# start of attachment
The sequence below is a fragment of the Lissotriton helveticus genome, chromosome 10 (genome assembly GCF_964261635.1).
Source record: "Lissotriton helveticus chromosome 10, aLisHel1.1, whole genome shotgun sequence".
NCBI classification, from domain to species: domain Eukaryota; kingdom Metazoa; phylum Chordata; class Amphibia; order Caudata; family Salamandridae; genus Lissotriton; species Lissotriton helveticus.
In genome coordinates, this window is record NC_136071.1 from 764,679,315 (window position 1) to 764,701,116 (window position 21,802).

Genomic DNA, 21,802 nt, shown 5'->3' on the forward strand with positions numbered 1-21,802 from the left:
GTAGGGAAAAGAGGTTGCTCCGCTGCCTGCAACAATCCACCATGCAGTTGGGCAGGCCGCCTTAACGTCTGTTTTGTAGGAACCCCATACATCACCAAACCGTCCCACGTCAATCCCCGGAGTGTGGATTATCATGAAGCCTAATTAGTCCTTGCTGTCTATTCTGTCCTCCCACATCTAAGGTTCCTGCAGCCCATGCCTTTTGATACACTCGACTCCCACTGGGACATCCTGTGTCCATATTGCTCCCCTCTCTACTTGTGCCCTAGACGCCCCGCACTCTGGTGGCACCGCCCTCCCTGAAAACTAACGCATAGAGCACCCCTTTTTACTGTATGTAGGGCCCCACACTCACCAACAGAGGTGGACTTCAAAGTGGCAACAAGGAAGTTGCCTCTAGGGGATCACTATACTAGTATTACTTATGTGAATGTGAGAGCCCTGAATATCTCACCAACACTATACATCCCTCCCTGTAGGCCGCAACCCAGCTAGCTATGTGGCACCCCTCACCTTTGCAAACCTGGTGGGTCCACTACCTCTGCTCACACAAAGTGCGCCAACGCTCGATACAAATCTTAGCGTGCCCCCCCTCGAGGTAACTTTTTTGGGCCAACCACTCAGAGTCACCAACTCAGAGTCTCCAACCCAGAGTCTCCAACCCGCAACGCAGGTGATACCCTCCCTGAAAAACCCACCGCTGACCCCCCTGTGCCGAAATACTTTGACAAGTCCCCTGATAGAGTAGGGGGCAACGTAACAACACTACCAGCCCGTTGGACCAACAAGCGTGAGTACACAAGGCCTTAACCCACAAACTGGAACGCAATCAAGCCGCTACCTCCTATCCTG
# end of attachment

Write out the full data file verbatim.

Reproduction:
The sequence below is a fragment of the Lissotriton helveticus genome, chromosome 10 (genome assembly GCF_964261635.1).
Source record: "Lissotriton helveticus chromosome 10, aLisHel1.1, whole genome shotgun sequence".
NCBI classification, from domain to species: domain Eukaryota; kingdom Metazoa; phylum Chordata; class Amphibia; order Caudata; family Salamandridae; genus Lissotriton; species Lissotriton helveticus.
In genome coordinates, this window is record NC_136071.1 from 764,679,315 (window position 1) to 764,701,116 (window position 21,802).

Genomic DNA, 21,802 nt, shown 5'->3' on the forward strand with positions numbered 1-21,802 from the left:
GTAGGGAAAAGAGGTTGCTCCGCTGCCTGCAACAATCCACCATGCAGTTGGGCAGGCCGCCTTAACGTCTGTTTTGTAGGAACCCCATACATCACCAAACCGTCCCACGTCAATCCCCGGAGTGTGGATTATCATGAAGCCTAATTAGTCCTTGCTGTCTATTCTGTCCTCCCACATCTAAGGTTCCTGCAGCCCATGCCTTTTGATACACTCGACTCCCACTGGGACATCCTGTGTCCATATTGCTCCCCTCTCTACTTGTGCCCTAGACGCCCCGCACTCTGGTGGCACCGCCCTCCCTGAAAACTAACGCATAGAGCACCCCTTTTTACTGTATGTAGGGCCCCACACTCACCAACAGAGGTGGACTTCAAAGTGGCAACAAGGAAGTTGCCTCTAGGGGATCACTATACTAGTATTACTTATGTGAATGTGAGAGCCCTGAATATCTCACCAACACTATACATCCCTCCCTGTAGGCCGCAACCCAGCTAGCTATGTGGCACCCCTCACCTTTGCAAACCTGGTGGGTCCACTACCTCTGCTCACACAAAGTGCGCCAACGCTCGATACAAATCTTAGCGTGCCCCCCCTCGAGGTAACTTTTTTGGGCCAACCACTCAGAGTCACCAACTCAGAGTCTCCAACCCAGAGTCTCCAACCCGCAACGCAGGTGATACCCTCCCTGAAAAACCCACCGCTGACCCCCCTGTGCCGAAATACTTTGACAAGTCCCCTGATAGAGTAGGGGGCAACGTAACAACACTACCAGCCCGTTGGACCAACAAGCGTGAGTACACAAGGCCTTAACCCACAAACTGGAACGCAATCAAGCCGCTACCTCCTATCCTG